It’s worthwhile experimenting with the quality of lossless WAV and FLAC files as depending on the system, it may be possible to discern slightly more positive sound quality benefits of WAV, which I certainly found. WAV and FLAC are lossless audio files which means they contain the same information as that which is on the CD. Innuos use a zero compression setting for FLAC files noting too that the FLAC ripped albums are nearly the file size of their WAV siblings. It’s the way a system deals with different files types and the noise generated which often results in FLAC’s not sounding as good, and could be a reason for using the WAV format. The ZENith rips the CD at its same ‘native’ sample and bit rate – 16bit 44.1khz sample rate.

You can use the automatic rip setting to rip CDs as soon as the CD is inserted – which is ejected afterwards. Alternatively you can set assisted mode so you can make sure all the metadata is correct, add music genres and change album cover pictures, and album / artist names, before you start ripping. It’s also useful to assign the year of the albums, if you like to select music by year in your interface software. Annoyingly, a lot of the time I found the ZENith didn’t pick up the album year, so I kept to assisted mode to check dates were present and entering manually if necessary. It would be nice if this were sorted in a firmware update. The ripping software is very smart and recognises compilations by placing these albums into a various artists folder. Also where there are multiple artists in an album, the Innuos software selects the main album artist for browsing in an album artist type view in your interface. It doesn’t annoyingly sort with all sub artists, who you don’t know, filling up your artist folder. The Innuos keeps these artists as composers hence not cluttering album artist views.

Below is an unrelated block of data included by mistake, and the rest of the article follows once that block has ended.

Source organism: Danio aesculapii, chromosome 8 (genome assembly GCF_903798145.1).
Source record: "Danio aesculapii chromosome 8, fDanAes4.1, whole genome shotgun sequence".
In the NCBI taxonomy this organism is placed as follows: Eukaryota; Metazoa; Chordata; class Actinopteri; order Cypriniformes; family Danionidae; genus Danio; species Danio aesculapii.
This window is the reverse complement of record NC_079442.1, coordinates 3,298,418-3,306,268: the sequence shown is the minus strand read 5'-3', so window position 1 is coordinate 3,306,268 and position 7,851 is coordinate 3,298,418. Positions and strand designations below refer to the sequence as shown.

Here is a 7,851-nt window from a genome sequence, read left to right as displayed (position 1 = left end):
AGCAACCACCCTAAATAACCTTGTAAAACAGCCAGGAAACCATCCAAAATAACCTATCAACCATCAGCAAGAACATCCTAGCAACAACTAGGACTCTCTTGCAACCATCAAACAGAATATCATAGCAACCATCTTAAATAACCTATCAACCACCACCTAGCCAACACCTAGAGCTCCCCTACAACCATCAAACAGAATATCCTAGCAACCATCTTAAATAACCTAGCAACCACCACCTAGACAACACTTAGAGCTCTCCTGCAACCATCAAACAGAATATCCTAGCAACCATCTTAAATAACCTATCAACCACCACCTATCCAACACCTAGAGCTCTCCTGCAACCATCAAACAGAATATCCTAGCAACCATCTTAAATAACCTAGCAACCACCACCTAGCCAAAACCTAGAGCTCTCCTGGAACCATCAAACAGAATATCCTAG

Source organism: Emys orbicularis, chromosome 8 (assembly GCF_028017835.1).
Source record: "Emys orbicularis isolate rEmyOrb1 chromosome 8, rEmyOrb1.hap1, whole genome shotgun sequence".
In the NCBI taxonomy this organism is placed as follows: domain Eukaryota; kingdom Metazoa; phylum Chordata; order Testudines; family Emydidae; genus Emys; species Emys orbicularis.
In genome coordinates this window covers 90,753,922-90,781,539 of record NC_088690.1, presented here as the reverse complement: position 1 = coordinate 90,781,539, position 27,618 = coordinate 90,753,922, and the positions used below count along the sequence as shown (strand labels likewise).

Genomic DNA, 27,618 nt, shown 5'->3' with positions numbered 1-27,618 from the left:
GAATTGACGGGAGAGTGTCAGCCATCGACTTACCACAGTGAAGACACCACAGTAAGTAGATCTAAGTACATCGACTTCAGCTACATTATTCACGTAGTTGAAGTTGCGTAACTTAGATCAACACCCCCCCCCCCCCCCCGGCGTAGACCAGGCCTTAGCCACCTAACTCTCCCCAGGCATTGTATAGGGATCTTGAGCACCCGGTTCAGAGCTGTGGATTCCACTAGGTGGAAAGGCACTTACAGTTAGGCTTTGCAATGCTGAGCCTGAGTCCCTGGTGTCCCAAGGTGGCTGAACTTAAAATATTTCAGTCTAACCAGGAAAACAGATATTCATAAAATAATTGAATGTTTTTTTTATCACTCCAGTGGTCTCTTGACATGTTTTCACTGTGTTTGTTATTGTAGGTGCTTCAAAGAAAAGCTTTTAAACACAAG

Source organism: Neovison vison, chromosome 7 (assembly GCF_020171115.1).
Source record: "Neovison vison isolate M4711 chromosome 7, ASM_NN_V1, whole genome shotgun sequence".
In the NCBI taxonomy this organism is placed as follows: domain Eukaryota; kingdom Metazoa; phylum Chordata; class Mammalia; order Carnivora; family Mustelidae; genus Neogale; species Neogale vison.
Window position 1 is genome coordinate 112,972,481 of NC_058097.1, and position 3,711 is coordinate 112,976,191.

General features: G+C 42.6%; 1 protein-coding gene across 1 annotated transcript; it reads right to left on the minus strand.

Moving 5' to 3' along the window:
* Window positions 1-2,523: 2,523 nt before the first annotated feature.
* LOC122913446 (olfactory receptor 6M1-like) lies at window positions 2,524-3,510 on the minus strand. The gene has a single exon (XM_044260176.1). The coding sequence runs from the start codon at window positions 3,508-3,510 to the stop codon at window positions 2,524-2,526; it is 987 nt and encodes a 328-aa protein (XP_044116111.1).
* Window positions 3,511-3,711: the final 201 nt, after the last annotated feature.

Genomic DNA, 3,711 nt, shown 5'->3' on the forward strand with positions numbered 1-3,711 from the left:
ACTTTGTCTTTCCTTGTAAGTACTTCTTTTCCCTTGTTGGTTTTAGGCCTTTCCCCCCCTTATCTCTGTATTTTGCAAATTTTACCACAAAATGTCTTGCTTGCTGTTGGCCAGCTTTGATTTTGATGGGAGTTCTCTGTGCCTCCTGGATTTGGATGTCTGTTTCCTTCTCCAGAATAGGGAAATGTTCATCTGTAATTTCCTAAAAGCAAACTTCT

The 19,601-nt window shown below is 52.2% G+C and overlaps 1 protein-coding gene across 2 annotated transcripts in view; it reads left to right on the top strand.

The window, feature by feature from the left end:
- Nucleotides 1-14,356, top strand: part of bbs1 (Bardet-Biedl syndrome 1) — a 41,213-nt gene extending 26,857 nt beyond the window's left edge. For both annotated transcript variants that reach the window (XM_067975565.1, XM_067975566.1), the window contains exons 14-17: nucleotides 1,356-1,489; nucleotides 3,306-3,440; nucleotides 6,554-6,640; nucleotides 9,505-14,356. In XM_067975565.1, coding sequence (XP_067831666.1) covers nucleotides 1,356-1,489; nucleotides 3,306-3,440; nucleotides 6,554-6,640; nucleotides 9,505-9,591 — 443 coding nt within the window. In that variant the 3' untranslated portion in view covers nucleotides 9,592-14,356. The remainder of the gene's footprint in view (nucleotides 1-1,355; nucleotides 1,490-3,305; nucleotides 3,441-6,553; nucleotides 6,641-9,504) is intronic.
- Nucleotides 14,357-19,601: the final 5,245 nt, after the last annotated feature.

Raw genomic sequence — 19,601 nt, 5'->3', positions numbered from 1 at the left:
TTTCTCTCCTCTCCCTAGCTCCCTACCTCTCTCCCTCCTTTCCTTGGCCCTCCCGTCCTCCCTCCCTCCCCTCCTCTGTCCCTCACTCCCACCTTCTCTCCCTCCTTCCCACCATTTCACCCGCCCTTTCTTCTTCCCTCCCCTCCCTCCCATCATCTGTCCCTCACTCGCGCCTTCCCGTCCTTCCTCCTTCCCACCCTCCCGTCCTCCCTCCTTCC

Simple on/off with colour selectable LED

Rip times are comparable to using software such as dBpoweramp on a fast speed PC CD drive and about 3-5 minutes per CD. The ZENith uses an online music database catalogue to find the album details and its artwork so invariably you do not have to manually type track details, but there is an option for changing the album cover picture if you cannot find your cover. Changes with a firmware update have added the flexibility for finding album pictures online avoiding having to copy and paste from a Google search on your iPad to your iPads pictures, and upload corresponding artwork to the ZENith. Finally there is a setting to slow the rip speed so extra noise of the spinning TEAC CD drive and processing doesn’t adversely affect the quality of music outputted from the device, assuming you are playing music at the same time as ripping CDs.

Before I first tried Roon on the ZENith, I used the iPeng app / music interface for iPad which Innuos recommend be used with the Zenith if using it in UPnP server mode with Apple interface devices. This is similar but slightly better in capability to the aftermarket app interface, bubble UPnP, on account of its general layout and ease of operation. Easily adding a Tidal account and finding your Innuos device on the network as a player is straightforward. Whatever the case, iPeng and Roon easily outclasses many older or current in house apps of some manufacturers in my opinion including the Lightning app by AURALiC, Cyrus Cadence app, and Naim’s in house offering, all of which I’ve used. The app interface recommended by Innuos for android phone and tablet devices is ‘Orange Squeeze’ which unfortunately I didn’t get around to trying.

You can also move music files onto the ZENith by plugging in a USB stick or storage drive, with appropriate formatting, into the USB ‘backup port’. It’s indiscriminate with files and just copies the lot even non music files. You can also drag and drop music into the ‘auto-import’ folder of the Innuos folder in Windows Explorer of Windows based PCs, similarly with Apple computers. You then just select the auto import option in the Innuos dashboard. It’s all very intuitive.